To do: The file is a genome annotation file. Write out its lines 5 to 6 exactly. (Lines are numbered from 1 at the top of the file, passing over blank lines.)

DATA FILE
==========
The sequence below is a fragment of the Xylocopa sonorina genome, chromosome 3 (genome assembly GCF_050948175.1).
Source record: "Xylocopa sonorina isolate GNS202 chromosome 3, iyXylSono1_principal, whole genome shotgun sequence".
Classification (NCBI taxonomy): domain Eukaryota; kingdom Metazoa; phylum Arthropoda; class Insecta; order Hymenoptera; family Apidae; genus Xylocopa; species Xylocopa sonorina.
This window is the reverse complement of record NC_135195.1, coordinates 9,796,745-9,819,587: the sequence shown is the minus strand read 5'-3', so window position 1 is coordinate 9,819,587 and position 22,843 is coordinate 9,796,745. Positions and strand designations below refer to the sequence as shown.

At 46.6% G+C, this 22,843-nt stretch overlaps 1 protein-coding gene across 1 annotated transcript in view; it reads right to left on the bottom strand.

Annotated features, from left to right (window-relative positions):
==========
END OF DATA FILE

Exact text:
At 46.6% G+C, this 22,843-nt stretch overlaps 1 protein-coding gene across 1 annotated transcript in view; it reads right to left on the bottom strand.

Annotated features, from left to right (window-relative positions):